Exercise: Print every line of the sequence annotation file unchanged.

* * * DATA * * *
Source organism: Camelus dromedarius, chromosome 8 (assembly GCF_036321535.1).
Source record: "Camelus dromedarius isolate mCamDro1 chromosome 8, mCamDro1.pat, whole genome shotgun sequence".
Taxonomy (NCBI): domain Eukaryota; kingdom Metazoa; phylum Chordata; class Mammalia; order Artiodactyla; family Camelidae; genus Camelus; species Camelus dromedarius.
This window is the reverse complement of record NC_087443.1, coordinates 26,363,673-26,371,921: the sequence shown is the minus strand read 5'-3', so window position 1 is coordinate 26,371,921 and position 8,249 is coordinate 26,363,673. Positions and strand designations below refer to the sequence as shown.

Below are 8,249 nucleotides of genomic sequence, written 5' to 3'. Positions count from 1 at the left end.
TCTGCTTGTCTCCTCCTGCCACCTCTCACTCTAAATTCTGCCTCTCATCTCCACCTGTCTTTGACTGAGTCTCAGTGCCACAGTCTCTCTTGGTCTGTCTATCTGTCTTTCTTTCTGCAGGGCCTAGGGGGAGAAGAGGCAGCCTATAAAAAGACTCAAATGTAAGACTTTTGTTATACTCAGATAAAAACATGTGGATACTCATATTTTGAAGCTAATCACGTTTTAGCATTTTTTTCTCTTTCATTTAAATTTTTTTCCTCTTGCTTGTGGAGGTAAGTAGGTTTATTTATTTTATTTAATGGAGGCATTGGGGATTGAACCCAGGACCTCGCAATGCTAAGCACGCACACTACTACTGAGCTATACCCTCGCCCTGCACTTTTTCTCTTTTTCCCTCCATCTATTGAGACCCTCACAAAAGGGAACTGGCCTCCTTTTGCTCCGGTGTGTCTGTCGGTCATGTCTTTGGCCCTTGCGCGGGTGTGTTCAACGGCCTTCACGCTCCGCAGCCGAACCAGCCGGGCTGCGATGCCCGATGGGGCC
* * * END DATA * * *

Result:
Source organism: Camelus dromedarius, chromosome 8 (assembly GCF_036321535.1).
Source record: "Camelus dromedarius isolate mCamDro1 chromosome 8, mCamDro1.pat, whole genome shotgun sequence".
Taxonomy (NCBI): domain Eukaryota; kingdom Metazoa; phylum Chordata; class Mammalia; order Artiodactyla; family Camelidae; genus Camelus; species Camelus dromedarius.
This window is the reverse complement of record NC_087443.1, coordinates 26,363,673-26,371,921: the sequence shown is the minus strand read 5'-3', so window position 1 is coordinate 26,371,921 and position 8,249 is coordinate 26,363,673. Positions and strand designations below refer to the sequence as shown.

Below are 8,249 nucleotides of genomic sequence, written 5' to 3'. Positions count from 1 at the left end.
TCTGCTTGTCTCCTCCTGCCACCTCTCACTCTAAATTCTGCCTCTCATCTCCACCTGTCTTTGACTGAGTCTCAGTGCCACAGTCTCTCTTGGTCTGTCTATCTGTCTTTCTTTCTGCAGGGCCTAGGGGGAGAAGAGGCAGCCTATAAAAAGACTCAAATGTAAGACTTTTGTTATACTCAGATAAAAACATGTGGATACTCATATTTTGAAGCTAATCACGTTTTAGCATTTTTTTCTCTTTCATTTAAATTTTTTTCCTCTTGCTTGTGGAGGTAAGTAGGTTTATTTATTTTATTTAATGGAGGCATTGGGGATTGAACCCAGGACCTCGCAATGCTAAGCACGCACACTACTACTGAGCTATACCCTCGCCCTGCACTTTTTCTCTTTTTCCCTCCATCTATTGAGACCCTCACAAAAGGGAACTGGCCTCCTTTTGCTCCGGTGTGTCTGTCGGTCATGTCTTTGGCCCTTGCGCGGGTGTGTTCAACGGCCTTCACGCTCCGCAGCCGAACCAGCCGGGCTGCGATGCCCGATGGGGCC